Breeding is definitely not for the faint of heart and under the best of circumstances, the worse possible case scenario can happen.
For instance, we had a really fabulous maiden mare who had a text book delivery of an equally perfect colt and two days later, they were struck by lightning and killed. Absolutely freak incident (we would have called it heat lightning in the midwest ... no rain, just sudden lightning strikes and it was all over). Truly broke my heart.
Don't mean to sound like the voice of doom but it is hard to plan for all the "what ifs" that are involved with breeding. AND in the best of worlds, foals should grow up with other foals. Gives them a mentally healthy start to life.
A quick answer ... you can get a lot of bang for your buck right now for foals already on the ground.
Good luck ... wish you the best whichever way you go!
Lots to think about for sure and the more I think about it, the idea of waiting and not knowing what I am getting would drive me crazy.
The mare I have access to is nice, but im not sure if she is really nice enough to breed for what I want. I think I want to look around some more at babies, and if I revisit the breeding thing I will post pictures and videos of the mare.
I have experience starting babies from the ground up so that is not a problem. SO it sounds like realistically, I should get a baby, insure it, and go that route.
Thank you COTHers for talking some sense in to me. Although looking at the stallion videos and dreaming of a foal has been fun, i'm pretty sure i'm not there yet =)
Unless you own (or can lease) a really nice mare, I think you would be better off buying a young horse. Aside from the costs of breeding, vet bills, boarding or feeding your mare until she foals, you then have another 3 to 4 years before starting your young horse. Basically, you have to look at breeding your own as a five year plan. We lost our first foal to samonella (no idea how he got it). Our second foal, who is now 2 years old, is really promising, but we have more than $15k invested in her. I would seriously consider buying a nice 2 or 3 year old.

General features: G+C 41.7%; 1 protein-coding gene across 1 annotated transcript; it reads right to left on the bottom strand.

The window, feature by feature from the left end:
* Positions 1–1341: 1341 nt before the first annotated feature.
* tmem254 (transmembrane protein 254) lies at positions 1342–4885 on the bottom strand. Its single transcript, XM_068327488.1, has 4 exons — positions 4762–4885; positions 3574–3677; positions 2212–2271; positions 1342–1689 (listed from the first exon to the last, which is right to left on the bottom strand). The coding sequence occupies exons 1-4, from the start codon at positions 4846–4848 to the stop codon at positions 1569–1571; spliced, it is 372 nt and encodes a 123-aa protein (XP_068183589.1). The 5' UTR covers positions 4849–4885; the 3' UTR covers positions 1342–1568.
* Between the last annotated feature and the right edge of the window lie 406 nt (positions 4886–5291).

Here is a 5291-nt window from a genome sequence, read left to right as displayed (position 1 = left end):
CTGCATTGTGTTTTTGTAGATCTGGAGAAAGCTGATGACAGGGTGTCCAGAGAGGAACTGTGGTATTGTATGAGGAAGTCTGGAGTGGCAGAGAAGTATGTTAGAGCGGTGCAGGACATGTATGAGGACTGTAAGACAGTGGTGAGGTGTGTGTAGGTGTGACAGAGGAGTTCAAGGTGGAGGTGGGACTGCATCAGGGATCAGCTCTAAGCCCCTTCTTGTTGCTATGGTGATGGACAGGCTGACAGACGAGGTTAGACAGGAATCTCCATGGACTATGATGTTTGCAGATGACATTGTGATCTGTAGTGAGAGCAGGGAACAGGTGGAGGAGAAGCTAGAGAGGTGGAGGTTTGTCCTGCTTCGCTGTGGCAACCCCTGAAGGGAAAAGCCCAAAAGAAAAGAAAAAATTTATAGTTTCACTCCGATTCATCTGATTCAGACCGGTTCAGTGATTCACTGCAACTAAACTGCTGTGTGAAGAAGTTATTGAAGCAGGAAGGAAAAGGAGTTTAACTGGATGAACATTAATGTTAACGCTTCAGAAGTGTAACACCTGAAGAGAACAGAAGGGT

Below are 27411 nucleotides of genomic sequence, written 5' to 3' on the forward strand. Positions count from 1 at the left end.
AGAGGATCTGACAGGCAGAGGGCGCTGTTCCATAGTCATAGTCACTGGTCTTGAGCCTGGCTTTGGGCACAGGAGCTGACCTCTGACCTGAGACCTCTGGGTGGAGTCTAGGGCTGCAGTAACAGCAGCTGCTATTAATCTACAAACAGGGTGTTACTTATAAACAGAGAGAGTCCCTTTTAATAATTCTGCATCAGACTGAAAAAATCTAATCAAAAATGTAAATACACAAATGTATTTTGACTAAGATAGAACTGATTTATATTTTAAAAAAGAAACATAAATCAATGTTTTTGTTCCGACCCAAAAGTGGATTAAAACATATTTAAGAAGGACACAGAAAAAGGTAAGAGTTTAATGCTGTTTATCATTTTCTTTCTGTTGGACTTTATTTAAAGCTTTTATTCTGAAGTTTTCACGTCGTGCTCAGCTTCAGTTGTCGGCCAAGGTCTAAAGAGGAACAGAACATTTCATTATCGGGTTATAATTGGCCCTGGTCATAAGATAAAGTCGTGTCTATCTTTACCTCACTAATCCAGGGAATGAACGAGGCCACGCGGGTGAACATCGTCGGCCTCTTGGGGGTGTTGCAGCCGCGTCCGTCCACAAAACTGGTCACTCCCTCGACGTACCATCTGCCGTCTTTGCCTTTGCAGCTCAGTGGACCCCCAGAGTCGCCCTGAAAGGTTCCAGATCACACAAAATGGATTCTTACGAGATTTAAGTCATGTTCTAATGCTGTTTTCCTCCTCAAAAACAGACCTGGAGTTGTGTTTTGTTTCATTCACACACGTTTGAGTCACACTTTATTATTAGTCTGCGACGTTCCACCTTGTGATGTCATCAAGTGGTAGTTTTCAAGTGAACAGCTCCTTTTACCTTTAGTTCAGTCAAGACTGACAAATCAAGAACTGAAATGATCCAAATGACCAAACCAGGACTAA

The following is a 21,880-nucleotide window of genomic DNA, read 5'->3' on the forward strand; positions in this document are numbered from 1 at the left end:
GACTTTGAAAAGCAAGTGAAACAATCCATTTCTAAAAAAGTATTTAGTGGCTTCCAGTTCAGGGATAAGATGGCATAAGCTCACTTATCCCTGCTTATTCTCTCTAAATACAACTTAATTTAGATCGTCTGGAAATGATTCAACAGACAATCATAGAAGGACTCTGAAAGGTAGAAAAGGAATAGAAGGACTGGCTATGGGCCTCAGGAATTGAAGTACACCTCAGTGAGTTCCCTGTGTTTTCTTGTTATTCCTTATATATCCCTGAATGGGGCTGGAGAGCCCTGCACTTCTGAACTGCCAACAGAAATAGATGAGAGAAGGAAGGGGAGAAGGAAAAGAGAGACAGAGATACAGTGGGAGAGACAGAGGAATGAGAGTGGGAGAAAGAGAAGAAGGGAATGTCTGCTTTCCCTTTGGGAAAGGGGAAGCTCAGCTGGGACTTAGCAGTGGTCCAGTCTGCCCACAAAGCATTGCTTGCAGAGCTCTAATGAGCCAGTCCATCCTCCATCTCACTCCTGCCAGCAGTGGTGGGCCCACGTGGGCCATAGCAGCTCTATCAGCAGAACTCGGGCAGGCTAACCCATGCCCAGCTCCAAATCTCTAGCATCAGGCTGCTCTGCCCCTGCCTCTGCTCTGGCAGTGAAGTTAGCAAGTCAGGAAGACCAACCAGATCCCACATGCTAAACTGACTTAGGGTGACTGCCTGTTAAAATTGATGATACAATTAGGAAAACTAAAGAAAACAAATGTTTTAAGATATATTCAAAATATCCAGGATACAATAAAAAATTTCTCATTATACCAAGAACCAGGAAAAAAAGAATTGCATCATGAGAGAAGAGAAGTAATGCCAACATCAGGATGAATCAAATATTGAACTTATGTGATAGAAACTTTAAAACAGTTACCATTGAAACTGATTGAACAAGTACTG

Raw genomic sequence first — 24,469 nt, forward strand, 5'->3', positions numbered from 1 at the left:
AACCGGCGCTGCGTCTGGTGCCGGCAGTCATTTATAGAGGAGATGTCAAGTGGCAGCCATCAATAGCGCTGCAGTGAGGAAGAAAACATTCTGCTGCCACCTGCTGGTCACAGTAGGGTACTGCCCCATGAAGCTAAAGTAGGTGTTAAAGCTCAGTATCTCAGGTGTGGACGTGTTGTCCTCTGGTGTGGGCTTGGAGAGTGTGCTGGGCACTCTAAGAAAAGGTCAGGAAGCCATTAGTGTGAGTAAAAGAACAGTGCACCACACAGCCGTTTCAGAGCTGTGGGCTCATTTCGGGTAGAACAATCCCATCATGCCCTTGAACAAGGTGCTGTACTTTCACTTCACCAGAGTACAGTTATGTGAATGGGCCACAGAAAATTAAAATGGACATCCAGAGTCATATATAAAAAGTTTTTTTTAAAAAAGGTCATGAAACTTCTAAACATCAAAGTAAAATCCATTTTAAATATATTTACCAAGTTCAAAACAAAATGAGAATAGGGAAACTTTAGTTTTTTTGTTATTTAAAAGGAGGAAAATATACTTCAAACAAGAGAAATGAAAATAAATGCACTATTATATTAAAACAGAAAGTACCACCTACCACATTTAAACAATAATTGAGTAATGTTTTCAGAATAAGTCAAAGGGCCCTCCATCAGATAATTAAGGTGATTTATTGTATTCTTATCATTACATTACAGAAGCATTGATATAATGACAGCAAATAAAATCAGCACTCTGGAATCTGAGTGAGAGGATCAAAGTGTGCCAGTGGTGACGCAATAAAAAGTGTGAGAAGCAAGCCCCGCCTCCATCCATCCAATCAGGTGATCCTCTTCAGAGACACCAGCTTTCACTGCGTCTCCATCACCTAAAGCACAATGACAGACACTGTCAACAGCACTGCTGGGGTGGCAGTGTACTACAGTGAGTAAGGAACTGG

It really is a buyer's market right now; if you are specifically looking for a dressage horse you can get something quite nice for 7-10k. It seems that the prices have not been going up much from weanling to 2 yr old and practically not at all from weanling to yearling.
In your situation I would probably identify a bunch of nice weanlings, best you can find in your price range and then wait a bit and if they are still available as yearlings you can buy them for practically the same money but they are one year closer to being rideable and still young enough for you to bring up "your way".
I love cooking with wine. Sometimes I even put it in the food.
Having watched a good friend over the past 4 years paying board and professional training for a filly that really isn't the horse she wants, I'd say buy, too. In this case the mare is wonderful, what I hear so many say, but the foal is not a clone.
If you are in the market for a young horse, my daughter's trainer has 3 broodmares and has 2 foals a year. Right now she has a drop dead gorgeous 2 year old gelding, a stunning 4 year old mare, a lovely yearling and 2 exceptionally nice weanlings worth looking at. Not only have these horses been bred for performance, temperament and trainability has been considered in all mares and stallions. All the horses are handled daily from birth and are very, very easy to handle. They're in Vermont if you are interested, pm me. They are Oldenburgs.
Last edited by ptownevt; Aug. 21, 2011 at 11:03 AM.
Reason: added breed
"The captive bolt is not a proper tool for slaughter of equids they regain consciousness 30 seconds after being struck fully aware they are being vivisected." Dr Friedlander DVM & frmr Chief USDA Insp